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African American Civil War Museum Reopens Days Before 150th Anniversary Of Start of Civil War

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The museum was originally opened back in 1998. Back then its artifacts and memorabilia were crammed into 700 square feet of space. Thirteen years and $5 million later, the new 5,000 square foot repository honoring the 209,000 145 black soldiers and sailors who fought for the union is opening once again.

D.C. Mayor Vincent Gray says the timing to the anniversary is meaningful.

"Well absolutely, what better occasion were celebrating the fact that African Americans stood up and fought for freedom in this nation," says Gray.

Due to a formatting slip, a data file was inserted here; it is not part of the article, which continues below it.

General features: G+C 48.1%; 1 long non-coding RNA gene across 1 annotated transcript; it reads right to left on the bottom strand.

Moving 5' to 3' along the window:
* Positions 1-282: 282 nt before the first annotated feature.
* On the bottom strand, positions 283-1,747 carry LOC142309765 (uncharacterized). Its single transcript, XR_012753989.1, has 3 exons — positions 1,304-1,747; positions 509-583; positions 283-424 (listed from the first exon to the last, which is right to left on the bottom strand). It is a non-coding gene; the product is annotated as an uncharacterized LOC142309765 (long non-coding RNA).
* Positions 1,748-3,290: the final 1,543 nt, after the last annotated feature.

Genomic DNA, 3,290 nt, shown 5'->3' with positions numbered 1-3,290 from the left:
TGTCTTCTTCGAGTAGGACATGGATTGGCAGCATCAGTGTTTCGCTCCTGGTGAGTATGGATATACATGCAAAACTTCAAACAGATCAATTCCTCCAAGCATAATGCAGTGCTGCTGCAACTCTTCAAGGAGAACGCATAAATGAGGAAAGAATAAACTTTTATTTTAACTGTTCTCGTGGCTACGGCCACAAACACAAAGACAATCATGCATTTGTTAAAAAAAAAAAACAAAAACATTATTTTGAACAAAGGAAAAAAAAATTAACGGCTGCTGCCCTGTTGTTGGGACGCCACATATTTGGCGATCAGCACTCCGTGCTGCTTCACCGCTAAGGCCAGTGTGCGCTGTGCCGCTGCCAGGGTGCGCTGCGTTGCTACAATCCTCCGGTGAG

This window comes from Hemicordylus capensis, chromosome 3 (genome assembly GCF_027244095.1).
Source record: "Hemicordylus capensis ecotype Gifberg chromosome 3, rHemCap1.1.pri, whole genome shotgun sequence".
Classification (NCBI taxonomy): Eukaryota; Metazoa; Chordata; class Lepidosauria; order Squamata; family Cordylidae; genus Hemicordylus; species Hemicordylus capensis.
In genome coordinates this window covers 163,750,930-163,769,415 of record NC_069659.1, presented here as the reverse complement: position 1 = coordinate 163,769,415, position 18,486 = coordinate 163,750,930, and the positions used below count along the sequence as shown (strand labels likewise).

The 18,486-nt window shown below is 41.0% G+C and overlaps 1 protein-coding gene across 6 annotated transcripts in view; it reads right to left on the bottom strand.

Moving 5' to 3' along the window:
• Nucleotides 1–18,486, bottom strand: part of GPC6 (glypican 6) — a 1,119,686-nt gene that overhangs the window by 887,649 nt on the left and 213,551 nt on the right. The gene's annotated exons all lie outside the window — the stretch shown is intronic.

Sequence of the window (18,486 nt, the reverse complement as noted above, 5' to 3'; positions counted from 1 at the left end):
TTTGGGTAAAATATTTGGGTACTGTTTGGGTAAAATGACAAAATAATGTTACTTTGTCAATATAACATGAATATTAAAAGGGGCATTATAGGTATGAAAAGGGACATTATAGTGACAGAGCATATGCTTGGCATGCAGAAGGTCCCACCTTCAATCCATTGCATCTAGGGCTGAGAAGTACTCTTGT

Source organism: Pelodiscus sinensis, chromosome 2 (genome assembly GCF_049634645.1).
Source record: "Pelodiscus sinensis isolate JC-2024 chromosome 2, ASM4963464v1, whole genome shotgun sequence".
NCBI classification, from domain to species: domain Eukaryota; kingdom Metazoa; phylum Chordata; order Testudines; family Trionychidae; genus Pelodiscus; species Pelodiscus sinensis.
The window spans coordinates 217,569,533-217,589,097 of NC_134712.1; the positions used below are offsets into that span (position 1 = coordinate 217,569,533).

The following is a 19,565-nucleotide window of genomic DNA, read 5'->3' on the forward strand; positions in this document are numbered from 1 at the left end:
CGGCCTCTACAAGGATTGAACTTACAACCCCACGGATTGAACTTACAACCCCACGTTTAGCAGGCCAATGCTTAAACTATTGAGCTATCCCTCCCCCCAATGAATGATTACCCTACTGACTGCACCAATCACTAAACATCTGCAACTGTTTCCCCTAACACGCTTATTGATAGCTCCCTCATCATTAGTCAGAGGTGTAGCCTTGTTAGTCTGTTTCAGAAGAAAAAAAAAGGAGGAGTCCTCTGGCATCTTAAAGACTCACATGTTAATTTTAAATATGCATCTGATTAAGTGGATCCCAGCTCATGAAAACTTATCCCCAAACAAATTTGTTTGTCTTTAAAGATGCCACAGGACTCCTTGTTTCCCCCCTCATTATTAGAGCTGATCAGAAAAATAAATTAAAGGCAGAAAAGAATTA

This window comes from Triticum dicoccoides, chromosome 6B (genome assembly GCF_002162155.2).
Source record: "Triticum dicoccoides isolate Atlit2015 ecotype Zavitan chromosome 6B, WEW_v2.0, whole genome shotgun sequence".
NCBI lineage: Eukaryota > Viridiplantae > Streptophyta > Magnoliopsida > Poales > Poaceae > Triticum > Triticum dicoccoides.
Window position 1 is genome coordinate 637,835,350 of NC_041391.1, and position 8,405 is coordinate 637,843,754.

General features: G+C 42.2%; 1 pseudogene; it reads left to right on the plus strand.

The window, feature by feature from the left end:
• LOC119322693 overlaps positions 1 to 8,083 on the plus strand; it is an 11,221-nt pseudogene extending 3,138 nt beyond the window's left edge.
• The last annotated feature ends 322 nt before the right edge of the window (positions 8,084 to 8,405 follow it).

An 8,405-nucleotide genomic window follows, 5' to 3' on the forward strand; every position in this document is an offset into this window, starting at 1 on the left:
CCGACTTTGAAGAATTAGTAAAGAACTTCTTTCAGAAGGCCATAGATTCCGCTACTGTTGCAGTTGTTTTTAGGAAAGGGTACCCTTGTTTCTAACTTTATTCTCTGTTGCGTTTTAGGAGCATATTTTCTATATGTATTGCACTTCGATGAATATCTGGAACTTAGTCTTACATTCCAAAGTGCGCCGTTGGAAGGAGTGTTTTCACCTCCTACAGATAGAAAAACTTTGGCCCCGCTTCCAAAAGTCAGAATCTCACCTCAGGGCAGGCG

Located in the northwest neighborhood named for Col. Robert Gould Shaw, the white commander of the all black Massachusetts 54th regiment, the museum features the country's largest collection of documents, military artifacts, and photographs related to black civil war soldiers.

"On the outside there's not much, but when you go inside you fee a gush of history," says Ashen Askew, who came dressed as a union solider.

The museum is open Tuesday through Sunday, and closed on Mondays.

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